Figure 2: Share in Malaysian resident diaspora in Singapore, by ethnicity
Source: World Bank
The Malaysian government is clearly well aware of the problem and has undertaken many efforts over the years, including the launching of the 1Malaysia programme and the establishment of the Talent Corporation, to address this. However, these efforts have thus far been met with limited success. In fact one of the by-products of the 1Malaysia programme, the 1Malaysia Development Berhad (1MDB), is currently at the front and centre of the ongoing probe into corruption and graft of epic proportions.
Is Malaysia heading in a new direction?
While still early days, if the recent appointments of non-Malays to key political positions are an indication of the direction the country is moving in, then perhaps the brain drain can finally be stemmed, and this will have important positive implications on the country’s longer-term economic prospects.
Until then, investors are generally more mixed in their views of the new ruling government. Part of their reticence lies in the election promises made by Pakatan Harapan which, when implemented, are likely to increase the fiscal burden of the country.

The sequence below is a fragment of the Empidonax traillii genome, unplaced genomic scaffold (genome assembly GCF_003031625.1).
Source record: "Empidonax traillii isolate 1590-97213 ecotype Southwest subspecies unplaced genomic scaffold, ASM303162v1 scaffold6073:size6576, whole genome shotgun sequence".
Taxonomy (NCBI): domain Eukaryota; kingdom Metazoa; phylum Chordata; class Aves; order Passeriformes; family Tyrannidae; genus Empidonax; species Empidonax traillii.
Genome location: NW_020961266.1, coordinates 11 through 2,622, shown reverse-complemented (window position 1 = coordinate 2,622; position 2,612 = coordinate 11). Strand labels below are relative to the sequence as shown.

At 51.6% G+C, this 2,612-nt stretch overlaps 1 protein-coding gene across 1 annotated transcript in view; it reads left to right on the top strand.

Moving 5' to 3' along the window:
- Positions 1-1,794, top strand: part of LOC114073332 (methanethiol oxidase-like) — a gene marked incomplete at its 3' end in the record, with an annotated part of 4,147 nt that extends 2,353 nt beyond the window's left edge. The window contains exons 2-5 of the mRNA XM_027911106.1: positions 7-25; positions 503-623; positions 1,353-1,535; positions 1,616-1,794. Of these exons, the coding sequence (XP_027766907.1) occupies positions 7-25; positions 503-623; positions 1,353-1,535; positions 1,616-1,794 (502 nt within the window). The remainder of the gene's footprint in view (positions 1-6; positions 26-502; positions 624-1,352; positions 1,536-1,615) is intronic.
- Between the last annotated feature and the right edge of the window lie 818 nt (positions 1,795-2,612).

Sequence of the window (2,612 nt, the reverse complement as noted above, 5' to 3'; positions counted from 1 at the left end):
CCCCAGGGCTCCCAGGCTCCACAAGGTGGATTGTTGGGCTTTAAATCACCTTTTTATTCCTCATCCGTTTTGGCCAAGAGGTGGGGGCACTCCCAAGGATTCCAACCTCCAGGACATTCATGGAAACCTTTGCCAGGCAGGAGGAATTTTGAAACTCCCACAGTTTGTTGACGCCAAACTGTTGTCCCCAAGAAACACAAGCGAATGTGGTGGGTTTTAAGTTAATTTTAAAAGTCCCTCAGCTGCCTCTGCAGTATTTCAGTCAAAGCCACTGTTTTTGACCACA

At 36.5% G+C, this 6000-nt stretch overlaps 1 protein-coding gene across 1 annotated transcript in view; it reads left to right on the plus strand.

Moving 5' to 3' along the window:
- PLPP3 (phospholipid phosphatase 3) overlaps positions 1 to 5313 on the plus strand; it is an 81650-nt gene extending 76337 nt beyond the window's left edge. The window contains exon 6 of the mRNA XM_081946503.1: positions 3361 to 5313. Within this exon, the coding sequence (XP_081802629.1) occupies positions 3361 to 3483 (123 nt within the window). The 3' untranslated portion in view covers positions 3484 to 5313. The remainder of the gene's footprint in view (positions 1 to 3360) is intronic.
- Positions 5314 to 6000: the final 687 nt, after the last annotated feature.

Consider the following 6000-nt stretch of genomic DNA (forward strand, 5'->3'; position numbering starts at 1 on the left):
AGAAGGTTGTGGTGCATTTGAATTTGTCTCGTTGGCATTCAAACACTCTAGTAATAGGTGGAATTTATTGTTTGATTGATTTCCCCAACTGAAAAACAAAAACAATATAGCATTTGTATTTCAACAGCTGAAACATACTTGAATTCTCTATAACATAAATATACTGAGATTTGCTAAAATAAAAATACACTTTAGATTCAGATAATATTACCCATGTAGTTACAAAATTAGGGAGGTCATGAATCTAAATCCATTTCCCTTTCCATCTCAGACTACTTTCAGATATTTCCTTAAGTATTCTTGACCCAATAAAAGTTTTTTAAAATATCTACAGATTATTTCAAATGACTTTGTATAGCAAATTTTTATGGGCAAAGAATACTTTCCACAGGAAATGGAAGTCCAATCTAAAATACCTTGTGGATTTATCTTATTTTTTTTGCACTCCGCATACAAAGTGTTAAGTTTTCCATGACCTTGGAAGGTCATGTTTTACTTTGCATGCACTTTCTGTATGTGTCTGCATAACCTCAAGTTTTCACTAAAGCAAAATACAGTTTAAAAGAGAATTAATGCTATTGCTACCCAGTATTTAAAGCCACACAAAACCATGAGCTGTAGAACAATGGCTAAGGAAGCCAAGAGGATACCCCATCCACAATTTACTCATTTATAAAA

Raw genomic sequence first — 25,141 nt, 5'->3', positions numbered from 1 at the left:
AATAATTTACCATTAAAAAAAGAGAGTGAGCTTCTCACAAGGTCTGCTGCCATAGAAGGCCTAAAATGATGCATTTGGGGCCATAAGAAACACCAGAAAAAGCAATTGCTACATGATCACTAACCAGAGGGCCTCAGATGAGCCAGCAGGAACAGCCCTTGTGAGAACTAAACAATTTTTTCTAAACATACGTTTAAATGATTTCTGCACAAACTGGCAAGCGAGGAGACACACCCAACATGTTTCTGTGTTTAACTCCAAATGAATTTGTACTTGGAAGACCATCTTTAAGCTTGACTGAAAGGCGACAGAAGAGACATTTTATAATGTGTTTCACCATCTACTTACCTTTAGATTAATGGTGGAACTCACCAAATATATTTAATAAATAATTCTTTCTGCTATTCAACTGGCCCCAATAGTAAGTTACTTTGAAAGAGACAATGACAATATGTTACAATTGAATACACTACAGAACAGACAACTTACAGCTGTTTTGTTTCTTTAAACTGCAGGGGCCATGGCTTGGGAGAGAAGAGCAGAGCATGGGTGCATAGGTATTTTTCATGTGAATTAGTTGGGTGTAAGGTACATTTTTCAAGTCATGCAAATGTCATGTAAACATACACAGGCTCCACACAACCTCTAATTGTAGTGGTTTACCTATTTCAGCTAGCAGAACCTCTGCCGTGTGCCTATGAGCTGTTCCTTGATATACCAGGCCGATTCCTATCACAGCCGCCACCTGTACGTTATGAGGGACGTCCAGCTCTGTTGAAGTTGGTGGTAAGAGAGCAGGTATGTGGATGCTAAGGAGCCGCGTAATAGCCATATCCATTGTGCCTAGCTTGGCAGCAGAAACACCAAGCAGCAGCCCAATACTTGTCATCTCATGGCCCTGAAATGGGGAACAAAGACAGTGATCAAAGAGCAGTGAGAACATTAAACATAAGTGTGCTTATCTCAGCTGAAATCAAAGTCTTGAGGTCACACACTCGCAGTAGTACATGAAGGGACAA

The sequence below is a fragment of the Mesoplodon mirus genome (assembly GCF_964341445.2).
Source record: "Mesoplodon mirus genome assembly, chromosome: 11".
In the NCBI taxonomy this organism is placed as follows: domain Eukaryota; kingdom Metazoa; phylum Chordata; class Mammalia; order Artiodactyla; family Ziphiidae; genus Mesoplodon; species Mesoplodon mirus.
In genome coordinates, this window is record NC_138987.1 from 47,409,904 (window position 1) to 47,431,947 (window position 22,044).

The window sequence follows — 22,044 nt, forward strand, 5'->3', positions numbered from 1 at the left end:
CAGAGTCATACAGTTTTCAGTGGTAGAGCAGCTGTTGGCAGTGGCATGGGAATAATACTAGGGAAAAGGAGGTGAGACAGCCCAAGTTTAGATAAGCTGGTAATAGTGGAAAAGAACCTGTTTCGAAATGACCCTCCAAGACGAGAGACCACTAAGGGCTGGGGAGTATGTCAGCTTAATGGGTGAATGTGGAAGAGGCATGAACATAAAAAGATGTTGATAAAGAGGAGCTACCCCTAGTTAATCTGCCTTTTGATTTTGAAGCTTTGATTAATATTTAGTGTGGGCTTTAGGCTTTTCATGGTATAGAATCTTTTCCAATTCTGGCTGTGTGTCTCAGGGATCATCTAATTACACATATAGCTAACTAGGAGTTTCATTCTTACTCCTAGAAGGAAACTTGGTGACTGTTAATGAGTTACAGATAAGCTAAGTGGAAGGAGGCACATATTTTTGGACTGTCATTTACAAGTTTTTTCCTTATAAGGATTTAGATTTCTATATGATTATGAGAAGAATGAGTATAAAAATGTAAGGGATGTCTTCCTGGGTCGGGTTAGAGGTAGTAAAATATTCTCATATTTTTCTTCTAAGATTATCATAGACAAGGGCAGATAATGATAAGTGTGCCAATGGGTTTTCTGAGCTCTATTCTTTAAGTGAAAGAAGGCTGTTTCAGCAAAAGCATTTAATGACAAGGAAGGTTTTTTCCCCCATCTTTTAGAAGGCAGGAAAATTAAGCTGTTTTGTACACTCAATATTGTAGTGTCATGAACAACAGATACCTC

For example, the rollback of the current Goods and Services Tax (GST) system and reintroduction of fuel subsidies run the risk of adversely impacting the country’s balance-of-payment, and can trigger a sell-down of government bonds of which about one-third is currently being held by foreigners.
There are further fears that some of the discussed populist measures aimed at curbing the rising cost of living will be at the expense of certain industries such as toll roads, utilities, telecommunications and essential goods. Uncertainty is also hanging over the current investment cycle story as Mahathir vows to review the mega projects favoured by the ousted Najib, such as the high speed railway project with Singapore, as well as various infrastructure projects promoted under China’s One Belt One Road initiative.
We have had minimal exposure to Malaysian stocks in our portfolios. This is probably not a bad thing as over the last five years the local market has declined by -15% in USD terms even as the general region thundered ahead by +42%.
Figure 3: MSCI Malaysia has fallen by -15% while the regional index has risen by more than 40%
Source: Factset, Schroders
Past performance is not a guide to future performance and may not be repeated.
Malaysia “Tak Boleh”?
Our view on the Malaysian market is unlikely to change in the near-term. From a top-down valuation perspective, the market is still not cheap, and is pretty much sitting in the neutral territory. Meanwhile, our bottom-up analysis continues to find limited stock opportunities offering positive upside to fair values.
Until positive signals emerge, we suspect that it is probably still a case of Malaysia “Tak Boleh” (Malaysia can not).